Trump’s effect on corporate communications

Things change fast. Less than two weeks ago “no drama Obama” left the White House and now it’s 24/7 Trump. President Trump, and his administration, are producing new challenges for corporate communications and marketing.

Already a number of companies have seen their stock prices tank or jump because of a critical or embracing tweet from Trump. (Go back in your time machine 10 years and see if anyone understands that sentence.)

But if you look at Boeing’s share price since Trump’s tweet about what he viewed as the excessive cost of a new Air Force One on December 6 it’s continued to maintain its upward trend.

Boeing six month stock price chartFriday’s Executive Order on immigration produced a real fork in the road, though. Although tech has a mixed record on diversity, there are a lot of immigrants, children of immigrants, spouses of immigrants, etc., in the industry. Google co-founder Sergey Brin immigrated from the Soviet Union when he was 6. Steve Jobs’ father was a Syrian immigrant; Apple CEO Tim Cook pointedly noted that Apple would not exist without immigrants.  Much work is done overseas and travel is important. Microsoft, Amazon, Apple, Expedia and many other tech companies made clear their opposition to the EO, and some joined law suits against it.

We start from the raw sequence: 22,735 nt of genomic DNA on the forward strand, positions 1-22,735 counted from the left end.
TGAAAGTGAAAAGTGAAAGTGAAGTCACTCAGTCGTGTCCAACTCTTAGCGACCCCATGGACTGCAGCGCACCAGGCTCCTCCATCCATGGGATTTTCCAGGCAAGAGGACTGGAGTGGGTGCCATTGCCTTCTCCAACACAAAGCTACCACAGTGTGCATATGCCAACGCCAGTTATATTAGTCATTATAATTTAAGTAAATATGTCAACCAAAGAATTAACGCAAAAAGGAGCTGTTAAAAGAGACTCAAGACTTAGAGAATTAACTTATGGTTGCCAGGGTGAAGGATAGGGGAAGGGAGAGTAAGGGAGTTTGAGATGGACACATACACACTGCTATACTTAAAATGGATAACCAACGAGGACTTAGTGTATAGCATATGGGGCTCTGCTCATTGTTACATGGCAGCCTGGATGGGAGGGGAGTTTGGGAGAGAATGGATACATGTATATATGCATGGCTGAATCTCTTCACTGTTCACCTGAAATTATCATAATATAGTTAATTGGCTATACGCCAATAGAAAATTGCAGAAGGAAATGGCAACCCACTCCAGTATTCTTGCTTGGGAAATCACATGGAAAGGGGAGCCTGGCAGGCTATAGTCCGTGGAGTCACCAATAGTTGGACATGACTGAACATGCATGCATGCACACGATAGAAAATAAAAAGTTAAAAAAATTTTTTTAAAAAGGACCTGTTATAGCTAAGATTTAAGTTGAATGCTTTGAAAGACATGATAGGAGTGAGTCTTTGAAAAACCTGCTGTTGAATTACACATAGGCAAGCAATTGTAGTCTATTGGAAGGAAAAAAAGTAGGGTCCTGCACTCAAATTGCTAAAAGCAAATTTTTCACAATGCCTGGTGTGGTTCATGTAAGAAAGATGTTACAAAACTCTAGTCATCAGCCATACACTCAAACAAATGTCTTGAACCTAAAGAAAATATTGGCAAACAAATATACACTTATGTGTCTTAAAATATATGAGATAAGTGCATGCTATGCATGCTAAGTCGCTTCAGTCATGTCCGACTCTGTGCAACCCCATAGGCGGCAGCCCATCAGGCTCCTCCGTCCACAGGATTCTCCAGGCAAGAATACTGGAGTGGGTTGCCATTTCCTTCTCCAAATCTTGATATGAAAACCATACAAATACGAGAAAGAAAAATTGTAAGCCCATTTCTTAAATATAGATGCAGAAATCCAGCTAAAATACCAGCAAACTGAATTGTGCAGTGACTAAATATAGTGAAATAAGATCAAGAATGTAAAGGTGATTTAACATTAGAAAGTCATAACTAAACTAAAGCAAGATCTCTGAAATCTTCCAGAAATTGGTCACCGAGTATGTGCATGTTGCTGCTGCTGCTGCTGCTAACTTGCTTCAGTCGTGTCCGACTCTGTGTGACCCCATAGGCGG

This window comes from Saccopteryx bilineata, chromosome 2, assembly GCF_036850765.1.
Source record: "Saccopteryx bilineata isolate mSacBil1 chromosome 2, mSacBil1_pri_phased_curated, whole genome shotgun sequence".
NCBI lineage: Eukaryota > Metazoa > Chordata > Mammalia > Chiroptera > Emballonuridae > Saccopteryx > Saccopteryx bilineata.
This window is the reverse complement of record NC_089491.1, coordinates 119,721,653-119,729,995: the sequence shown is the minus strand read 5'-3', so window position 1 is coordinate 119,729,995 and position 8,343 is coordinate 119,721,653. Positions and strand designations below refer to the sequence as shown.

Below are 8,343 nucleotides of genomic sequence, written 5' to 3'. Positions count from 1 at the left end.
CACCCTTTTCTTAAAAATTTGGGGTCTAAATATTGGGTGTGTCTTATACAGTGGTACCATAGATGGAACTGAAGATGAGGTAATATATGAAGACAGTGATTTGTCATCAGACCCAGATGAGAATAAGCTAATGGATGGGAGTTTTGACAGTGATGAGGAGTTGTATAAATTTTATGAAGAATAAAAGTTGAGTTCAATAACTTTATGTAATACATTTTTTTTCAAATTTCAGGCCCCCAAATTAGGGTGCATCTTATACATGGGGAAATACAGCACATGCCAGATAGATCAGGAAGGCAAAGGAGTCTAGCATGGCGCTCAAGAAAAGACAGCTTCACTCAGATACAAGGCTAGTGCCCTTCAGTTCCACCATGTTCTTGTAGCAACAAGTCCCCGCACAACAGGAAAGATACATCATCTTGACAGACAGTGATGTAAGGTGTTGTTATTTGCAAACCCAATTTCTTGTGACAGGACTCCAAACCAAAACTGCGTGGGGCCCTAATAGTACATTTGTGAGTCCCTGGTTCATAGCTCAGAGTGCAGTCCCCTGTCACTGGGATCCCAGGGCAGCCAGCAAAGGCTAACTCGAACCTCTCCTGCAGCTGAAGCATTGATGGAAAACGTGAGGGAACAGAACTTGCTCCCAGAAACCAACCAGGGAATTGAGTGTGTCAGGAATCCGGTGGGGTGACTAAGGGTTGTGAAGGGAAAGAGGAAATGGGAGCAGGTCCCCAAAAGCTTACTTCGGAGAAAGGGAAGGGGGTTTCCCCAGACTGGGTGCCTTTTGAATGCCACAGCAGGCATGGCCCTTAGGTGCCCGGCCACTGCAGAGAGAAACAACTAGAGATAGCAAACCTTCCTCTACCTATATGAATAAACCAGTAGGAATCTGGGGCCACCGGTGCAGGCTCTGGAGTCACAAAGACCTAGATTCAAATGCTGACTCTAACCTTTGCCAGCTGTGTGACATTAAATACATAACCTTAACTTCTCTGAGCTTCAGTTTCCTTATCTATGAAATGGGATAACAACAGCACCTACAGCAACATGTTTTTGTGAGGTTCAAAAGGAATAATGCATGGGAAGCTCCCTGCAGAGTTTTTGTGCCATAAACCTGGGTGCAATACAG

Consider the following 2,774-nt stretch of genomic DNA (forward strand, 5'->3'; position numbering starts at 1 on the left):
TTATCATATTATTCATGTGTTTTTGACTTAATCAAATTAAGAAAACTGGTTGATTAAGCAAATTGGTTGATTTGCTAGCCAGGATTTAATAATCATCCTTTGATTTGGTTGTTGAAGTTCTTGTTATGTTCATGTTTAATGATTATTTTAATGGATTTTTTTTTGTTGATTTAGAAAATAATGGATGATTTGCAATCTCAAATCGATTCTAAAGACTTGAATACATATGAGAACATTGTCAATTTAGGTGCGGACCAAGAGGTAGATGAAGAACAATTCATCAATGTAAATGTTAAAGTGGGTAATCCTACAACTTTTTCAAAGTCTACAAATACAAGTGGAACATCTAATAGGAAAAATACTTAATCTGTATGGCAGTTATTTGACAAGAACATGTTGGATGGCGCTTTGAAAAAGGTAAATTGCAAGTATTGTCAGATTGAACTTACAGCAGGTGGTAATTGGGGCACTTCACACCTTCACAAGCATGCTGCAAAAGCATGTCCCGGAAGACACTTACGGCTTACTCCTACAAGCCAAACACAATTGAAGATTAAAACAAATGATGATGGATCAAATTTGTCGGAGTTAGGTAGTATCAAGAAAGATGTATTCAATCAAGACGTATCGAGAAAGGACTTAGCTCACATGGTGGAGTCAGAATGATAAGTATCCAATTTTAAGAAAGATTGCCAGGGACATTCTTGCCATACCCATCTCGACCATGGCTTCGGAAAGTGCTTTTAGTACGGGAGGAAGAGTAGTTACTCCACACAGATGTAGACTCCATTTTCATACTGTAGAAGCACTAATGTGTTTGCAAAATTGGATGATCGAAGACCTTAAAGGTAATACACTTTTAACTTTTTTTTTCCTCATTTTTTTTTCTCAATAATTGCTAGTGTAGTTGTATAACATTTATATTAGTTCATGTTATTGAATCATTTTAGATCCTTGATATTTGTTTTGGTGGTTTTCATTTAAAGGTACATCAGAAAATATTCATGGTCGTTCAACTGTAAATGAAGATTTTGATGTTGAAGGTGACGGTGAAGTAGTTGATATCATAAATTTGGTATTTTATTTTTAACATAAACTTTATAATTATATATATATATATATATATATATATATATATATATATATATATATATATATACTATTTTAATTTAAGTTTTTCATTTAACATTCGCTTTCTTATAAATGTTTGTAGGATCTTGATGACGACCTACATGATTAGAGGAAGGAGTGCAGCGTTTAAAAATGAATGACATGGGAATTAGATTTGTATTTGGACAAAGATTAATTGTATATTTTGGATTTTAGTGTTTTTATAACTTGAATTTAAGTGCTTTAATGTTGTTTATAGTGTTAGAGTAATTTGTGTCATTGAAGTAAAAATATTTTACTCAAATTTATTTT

Starbucks announced that they would hire 10,000 refugees over the next five years as part of their “conscious capitalism” approach. They said that they would initially focus their hiring efforts on those individuals who have served with U.S. troops as interpreters and support personnel. Starbucks’ CEO Howard Schultz didn’t mince words, ““We are living in an unprecedented time, one in which we are witness to the conscience of our country, and the promise of the American Dream, being called into question. These uncertain times call for different measures and communication tools than we have used in the past.”

The immediate reaction was for calls of boycott or support of Starbucks. No doubt executives at Starbucks considered that before announcing their hiring plan.

New York City taxi drivers, many of whom are immigrants, and many of whom are Muslims, boycotted JFK to show their support for the demonstrators there against the EO. Uber came in for a lot of criticism for servicing the airport; Uber’s CEO is part of Trump’s business advisory group (and has had previous PR problems because of the company’s culture). A social media movement for people to delete their Uber app and use Lyft took off. Uber spent the next few days trying to backtrack.

Generally business people don’t like to talk about politics. Michael Jordan famously justified that earlier in his career by saying, “Republicans buy sneakers, too.” But major company CEOs are reportedly consulting with one another about what they can say “without poking the bear”.

Companies are now being forced to take a stand whether they want to or not. Whatever they decide will be rapidly broadcast and amplified by social media. We may be entering one of those times like the McCarthy/blacklist period when people and companies are remembered for which side they were on.